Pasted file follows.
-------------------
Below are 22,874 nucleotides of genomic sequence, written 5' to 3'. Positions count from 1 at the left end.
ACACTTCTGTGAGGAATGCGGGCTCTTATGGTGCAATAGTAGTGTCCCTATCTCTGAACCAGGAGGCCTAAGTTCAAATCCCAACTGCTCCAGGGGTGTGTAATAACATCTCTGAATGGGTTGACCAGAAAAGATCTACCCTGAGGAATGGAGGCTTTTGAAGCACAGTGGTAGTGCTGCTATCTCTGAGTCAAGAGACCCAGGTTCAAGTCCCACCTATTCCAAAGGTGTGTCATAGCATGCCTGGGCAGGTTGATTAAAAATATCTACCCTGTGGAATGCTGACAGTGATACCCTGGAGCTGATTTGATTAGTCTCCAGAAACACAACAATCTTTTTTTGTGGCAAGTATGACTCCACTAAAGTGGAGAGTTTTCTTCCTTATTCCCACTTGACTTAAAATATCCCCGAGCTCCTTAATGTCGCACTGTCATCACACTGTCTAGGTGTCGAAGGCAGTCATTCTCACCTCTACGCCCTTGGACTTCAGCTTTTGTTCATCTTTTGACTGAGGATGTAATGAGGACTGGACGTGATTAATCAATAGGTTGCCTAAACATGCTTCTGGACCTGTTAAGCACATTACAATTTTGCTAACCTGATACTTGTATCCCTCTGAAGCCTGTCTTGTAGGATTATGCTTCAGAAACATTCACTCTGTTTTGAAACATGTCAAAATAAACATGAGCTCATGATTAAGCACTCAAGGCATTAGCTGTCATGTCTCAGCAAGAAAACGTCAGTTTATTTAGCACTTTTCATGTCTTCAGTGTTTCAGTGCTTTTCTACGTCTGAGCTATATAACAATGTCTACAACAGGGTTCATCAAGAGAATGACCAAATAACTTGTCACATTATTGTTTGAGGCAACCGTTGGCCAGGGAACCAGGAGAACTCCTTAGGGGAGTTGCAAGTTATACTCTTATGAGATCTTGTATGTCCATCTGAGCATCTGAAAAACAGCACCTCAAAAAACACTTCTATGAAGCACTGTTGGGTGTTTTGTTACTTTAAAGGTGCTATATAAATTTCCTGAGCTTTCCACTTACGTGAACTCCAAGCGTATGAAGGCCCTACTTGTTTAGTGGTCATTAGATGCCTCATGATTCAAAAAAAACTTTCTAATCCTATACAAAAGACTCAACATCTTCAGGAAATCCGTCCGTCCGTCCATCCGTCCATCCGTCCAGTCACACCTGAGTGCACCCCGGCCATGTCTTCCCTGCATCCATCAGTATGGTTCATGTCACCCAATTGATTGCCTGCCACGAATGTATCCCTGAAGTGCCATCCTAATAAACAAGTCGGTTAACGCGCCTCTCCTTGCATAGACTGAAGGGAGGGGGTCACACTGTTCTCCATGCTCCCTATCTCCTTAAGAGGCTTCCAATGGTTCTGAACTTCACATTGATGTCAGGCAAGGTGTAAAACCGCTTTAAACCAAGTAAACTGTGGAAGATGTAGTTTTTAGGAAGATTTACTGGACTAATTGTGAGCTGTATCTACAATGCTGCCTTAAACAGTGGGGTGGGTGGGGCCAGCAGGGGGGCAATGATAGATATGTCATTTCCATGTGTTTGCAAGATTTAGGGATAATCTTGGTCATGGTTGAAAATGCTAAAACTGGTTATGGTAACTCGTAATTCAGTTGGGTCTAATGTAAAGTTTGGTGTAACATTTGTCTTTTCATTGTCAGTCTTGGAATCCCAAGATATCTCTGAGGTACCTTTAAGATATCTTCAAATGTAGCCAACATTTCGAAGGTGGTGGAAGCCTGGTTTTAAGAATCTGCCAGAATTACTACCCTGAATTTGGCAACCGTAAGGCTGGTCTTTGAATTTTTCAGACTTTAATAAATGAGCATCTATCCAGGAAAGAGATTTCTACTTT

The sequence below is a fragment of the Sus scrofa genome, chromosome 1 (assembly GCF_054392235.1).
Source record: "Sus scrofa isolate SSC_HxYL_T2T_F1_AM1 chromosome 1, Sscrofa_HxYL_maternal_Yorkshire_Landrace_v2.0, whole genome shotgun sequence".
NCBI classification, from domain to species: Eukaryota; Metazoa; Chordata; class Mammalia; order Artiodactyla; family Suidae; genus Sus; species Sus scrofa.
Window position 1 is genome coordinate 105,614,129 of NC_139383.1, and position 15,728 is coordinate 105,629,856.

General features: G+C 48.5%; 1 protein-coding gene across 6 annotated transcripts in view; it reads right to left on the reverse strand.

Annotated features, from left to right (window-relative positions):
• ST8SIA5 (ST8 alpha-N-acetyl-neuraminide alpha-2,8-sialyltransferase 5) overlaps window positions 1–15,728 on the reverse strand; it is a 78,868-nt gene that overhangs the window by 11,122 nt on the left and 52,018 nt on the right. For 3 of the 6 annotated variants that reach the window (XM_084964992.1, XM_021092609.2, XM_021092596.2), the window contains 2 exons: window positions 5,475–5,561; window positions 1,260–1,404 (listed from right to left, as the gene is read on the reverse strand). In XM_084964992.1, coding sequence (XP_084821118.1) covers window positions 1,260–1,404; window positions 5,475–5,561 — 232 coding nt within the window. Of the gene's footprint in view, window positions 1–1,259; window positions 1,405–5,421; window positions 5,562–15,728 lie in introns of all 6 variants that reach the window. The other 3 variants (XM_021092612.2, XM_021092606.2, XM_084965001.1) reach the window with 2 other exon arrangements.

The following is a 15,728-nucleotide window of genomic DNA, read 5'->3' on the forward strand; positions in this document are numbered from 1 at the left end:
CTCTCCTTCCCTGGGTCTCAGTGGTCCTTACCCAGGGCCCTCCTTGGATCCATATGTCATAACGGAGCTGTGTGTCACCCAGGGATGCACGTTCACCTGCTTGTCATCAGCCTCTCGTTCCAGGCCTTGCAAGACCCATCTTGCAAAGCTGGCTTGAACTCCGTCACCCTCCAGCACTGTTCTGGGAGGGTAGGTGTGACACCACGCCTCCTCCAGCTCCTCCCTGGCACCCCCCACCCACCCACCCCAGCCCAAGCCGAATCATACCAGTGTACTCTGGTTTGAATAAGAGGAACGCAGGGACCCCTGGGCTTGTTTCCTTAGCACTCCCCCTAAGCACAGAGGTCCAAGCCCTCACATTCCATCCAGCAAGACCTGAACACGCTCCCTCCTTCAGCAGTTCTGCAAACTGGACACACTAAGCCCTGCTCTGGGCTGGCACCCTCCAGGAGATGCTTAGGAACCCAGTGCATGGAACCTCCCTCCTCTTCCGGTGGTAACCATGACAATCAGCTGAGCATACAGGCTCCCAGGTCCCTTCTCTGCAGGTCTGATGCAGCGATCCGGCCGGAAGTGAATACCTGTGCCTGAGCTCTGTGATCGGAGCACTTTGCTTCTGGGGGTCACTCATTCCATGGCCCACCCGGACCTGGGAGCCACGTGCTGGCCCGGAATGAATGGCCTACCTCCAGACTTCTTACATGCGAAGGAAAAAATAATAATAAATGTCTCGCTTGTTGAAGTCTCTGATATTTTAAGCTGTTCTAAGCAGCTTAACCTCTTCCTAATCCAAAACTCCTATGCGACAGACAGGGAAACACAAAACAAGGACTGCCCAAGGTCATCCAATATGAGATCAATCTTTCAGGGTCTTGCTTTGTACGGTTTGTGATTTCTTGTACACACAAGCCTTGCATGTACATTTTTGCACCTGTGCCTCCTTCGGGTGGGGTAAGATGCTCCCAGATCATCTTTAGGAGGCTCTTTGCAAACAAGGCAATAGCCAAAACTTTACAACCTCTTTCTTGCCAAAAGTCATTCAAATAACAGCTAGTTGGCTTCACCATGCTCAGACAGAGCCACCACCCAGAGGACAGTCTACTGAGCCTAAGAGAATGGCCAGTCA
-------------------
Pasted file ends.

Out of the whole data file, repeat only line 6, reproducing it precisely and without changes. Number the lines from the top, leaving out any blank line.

Window position 1 is genome coordinate 105,614,129 of NC_139383.1, and position 15,728 is coordinate 105,629,856.